10 May 17

20 Tips for an optimised international fleet management

Like many other daunting tasks, international fleet management can be chopped up into smaller segments that are easier to oversee and successfully execute. Here are twenty tips that will go a long way to helping you climb that mountain.


  1. Establish a cross-functional team.  Fleet management is not just about fleet managers. Involve all relevant departments in your team: procurement, HR, finance, safety, CSR, etc. and make sure they are empowered to act. With the current move towards Mobility Management don’t forget Legal.
  2. Get top-level support. Fleet management is a complex exercise across many departments. Increase the chances of success by getting top management involved and supportive of your project.
  3. Clarify your purpose. Some aspects of fleet management may seem counterproductive or counterintuitive to some within the organization. Formulate and communicate the purpose behind your actions as clearly as possible and underline the benefits for the various stakeholders.
  4. Vehicle selection. Qualify vehicles via a number of criteria, firstly whether they can fulfil their business purpose, then on TCO (i.e. including depreciation, funding, VAT, maintenance and repair, fuel).
  5. Develop the policy. Establish a structure that guides all aspects of mobility: from the provision of fully expensed company cars (who is entitled and what are their options?) to business use of private cars, and other mobility modes.
  6. Establish processes. These should aim to support the policy and deliver the required outcomes, and can include reporting systems, fuel provision methods, service and maintenance arrangements – among others.
  7. Establish KPIs. Identify a series of workable Key Performance Indicators to measure and monitor the implementation of your policy. These may include mileage, CO2 emissions and cost – at both company and individual levels.
  8. Use Europe as baseline. Your company's knowledge of the overall European fleet industry can serve as a baseline for a SWOT analysis to identify market particulars, key cost drivers, fleet types and sizes, TCOs, etc.
  9. Communicate with your countries. Get to know the Purchasing/Fleet Managers throughout your markets, but also the value chain influencers. Hold workshops to understand local peculiarities and build an international consensus.
  10. Look for synergy and integration. Ask larger countries to manage certain overall aspects of fleet management within a wider region. Extend best practices and purchasing agreements throughout multiple countries and regions.
  11. Build supplier relationships. Identify a manageably small number of OEMs, leasing and/or fleet management companies and/or other partners closest to your needs and develop a relationship with them. Will this partner be listening to all my countries, be reactive to my company requests, can we walk the road together? It’s better to ask these question before signing a partnership.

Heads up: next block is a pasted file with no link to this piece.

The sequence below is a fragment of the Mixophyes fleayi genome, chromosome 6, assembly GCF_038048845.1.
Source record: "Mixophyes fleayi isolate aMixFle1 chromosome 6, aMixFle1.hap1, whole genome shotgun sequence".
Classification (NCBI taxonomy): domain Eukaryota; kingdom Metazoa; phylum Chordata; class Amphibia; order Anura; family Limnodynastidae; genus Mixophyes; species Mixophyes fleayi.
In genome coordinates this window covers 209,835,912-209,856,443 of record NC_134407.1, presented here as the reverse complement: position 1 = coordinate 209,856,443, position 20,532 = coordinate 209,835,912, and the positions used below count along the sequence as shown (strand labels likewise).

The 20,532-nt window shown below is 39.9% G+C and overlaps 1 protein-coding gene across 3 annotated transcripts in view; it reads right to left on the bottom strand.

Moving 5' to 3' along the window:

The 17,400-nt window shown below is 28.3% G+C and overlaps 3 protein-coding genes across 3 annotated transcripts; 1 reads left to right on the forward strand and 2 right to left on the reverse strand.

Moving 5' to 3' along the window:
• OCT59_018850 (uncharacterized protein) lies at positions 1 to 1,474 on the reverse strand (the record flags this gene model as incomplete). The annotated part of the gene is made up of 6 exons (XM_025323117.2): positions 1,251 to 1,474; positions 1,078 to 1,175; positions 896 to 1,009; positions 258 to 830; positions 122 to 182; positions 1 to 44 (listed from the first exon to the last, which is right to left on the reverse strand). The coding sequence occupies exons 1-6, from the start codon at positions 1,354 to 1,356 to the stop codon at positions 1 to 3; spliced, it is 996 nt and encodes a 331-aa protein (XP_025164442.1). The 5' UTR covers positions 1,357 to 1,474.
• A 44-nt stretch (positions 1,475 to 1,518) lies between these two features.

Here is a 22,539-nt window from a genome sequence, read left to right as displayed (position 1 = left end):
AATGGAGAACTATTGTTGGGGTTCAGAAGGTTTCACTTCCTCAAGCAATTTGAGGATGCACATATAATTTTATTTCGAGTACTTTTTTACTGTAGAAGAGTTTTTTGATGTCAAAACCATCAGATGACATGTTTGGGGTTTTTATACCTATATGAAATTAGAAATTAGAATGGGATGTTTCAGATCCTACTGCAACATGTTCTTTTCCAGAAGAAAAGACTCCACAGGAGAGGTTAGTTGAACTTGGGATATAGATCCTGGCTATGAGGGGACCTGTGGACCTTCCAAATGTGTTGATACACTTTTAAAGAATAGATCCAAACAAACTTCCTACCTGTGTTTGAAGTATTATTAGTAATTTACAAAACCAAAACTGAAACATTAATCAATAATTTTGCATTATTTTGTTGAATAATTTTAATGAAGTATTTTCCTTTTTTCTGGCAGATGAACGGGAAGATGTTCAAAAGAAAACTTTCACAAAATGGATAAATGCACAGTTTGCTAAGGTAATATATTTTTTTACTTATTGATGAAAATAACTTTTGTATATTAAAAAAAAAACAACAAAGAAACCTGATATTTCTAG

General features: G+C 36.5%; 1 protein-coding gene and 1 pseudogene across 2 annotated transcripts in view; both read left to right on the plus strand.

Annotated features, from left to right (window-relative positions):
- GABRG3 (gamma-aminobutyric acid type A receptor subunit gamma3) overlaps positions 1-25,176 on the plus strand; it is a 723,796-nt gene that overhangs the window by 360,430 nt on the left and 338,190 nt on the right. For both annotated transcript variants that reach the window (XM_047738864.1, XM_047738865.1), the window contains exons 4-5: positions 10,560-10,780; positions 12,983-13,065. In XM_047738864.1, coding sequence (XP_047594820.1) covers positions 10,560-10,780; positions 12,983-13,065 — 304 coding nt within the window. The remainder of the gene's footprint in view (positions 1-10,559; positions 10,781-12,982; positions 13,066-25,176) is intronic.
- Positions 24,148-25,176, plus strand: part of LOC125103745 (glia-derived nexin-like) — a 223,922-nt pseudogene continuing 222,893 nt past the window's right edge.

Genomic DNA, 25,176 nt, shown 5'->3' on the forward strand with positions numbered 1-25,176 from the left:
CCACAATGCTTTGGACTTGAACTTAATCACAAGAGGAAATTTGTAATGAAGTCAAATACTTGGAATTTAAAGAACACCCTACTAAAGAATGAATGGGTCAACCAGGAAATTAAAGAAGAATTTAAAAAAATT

12. Establish a clear procurement process. Use a well-outlined procurement strategy, based on a tender process that includes RFIs and RFPs.
  13. Understand the customer. Keep in mind the needs and wants of the internal customer – the driver or employee – but internalize your company’s vision in order to not lose sight of the external customer either.
  14. Manage performance. Continuously focus on improvement, prioritise areas where cost benefits will be greatest, for example by zooming in on worst-cases.
  15. Make a concerted effort to downsize. Convince managers of the feasibility and benefit of reducing engine size, fuel consumption and overall fleet size.
  16. Outsource sparingly. Do it for what is necessary. Administrative and clerical processes are ripe for outsourcing, but strategic management decisions should always remain in-house.
  17. Review regularly. Establish quarterly reviews with preferred suppliers (OEMs, lease companies, etc.) and monthly engagements with your various markets (focus on cost, efficiency and compliance).
  18. Update regularly. Review the policy with key stakeholders and value chain partners. Policies, processes and procedures may need to be updated to reflect developments in the organization, legislation, the market – or your own fleet.
  19. Embrace innovation and technology. Explore new business models and new technology, but do your homework. Make certain that it fits the mission and start with a test run of a modest portion of the fleet.
  20. Don’t Become Indispensable. Fleet management is a highly specialised job. But resist the urge to become indispensable. That limits both your own career prospects and the efficient management of the fleet itself.

Authored by: Steven Schoefs